They are known to migrate as far as eastern Utah, so if you haven’t seen one before, there is a high chance you will be able to if you find yourself in the western United States. 

Bronzed Cowbird (Molothrus aeneus)

Photo by Andy Reago

Located in Texas, Arizona, and Louisiana, but it very rarely migrates futher north up to the U.S. The Bronzed Cowbird is more commonly found in Mexico and Central America. 

Its name comes from the slight bronze sheen that is located on its feathers when it is in sunlight. Both males and females have incredibly distinctive red eyes that really add to how eyecatching this type of black bird is.

Black Vulture (Coragyps atratus)

Black Vulture
Photo by Cayambe

The Black Vulture is a type of black bird that is most commonly found in southern and eastern parts of the U.S. but it can also be found in South America. 

These birds are very distinctive in appearance and are usually found close by Turkey Vultures but they are also one of the more aggressive types of Vultures, so it’s advised to keep your distance! 


There are so many different kinds of black birds, and this list is just a small taster! Just because they aren’t the most colorful of birds, that doesn’t mean that they aren’t one of the most interesting!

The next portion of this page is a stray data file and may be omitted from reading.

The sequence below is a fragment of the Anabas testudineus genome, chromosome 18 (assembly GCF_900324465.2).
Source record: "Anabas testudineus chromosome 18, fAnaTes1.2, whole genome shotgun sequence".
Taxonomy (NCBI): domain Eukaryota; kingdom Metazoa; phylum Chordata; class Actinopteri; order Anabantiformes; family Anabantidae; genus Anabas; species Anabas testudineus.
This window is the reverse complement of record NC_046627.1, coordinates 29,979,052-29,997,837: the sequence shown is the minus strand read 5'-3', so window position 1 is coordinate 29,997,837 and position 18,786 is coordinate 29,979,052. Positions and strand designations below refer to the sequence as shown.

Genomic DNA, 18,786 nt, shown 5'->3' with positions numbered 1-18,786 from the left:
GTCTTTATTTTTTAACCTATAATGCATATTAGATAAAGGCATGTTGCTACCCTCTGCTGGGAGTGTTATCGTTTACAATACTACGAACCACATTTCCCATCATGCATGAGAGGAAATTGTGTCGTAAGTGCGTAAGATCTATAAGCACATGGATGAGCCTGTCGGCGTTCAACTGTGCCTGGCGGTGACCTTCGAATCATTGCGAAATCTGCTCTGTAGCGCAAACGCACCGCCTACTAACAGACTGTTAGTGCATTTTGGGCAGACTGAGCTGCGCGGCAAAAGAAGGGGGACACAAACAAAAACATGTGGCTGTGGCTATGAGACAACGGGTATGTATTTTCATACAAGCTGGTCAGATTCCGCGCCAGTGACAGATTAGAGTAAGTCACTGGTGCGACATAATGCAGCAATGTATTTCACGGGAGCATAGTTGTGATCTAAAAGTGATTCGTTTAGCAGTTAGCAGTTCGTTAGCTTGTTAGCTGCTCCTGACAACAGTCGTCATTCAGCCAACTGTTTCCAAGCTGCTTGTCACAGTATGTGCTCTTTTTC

Keep your eyes peeled for some black birds, and see if you can find any of these types for yourself! 


Does America have blackbirds?

This is where confusion starts. There are black birds and Blackbirds. The Blackbird is from Eurasia where it is extremely common. It was brought over by Europeans to the U.S. along with other birds and mammals to replicate where the environment where they came from. There are also New World Blackbirds like the Red-winged Blackbirds. These are in a different family from the European Blackbird. Finally, black birds are … well, see above.

What is the big, noisy black bird in the U.S.?

Crows and ravens are the most common large black birds in continental America and they certainly are noisy.

Are black birds lucky?

There is a lot of superstition, mythology and folklore about black birds. Way too much for us to get into. Our opinion is seeing any birds on any day is good luck!

How are black birds different from blackbirds?

Black birds are just birds that are black. Black is an adjective. Blackbirds are a family of birds that may or may not be black. The scientific name for this family is Icteridae (Troupials and Allies) and it includes: blackbirds, meadowlarks and orioles.

What species of blackbird are there in the U.S.?

There are 5 species of Blackbird in the U.S. They are the Red-winged Blackbird, Rusty Blackbird, Brewer’s Blackbird, Yellow-headed Blackbird and Tricolored Blackbird. All 5 are on our list.

What is the big black bird in North America?

Depending on where you are you could be looking at a raven or vulture. If you are very lucky and the bird is absolutely huge, it could be a Condor.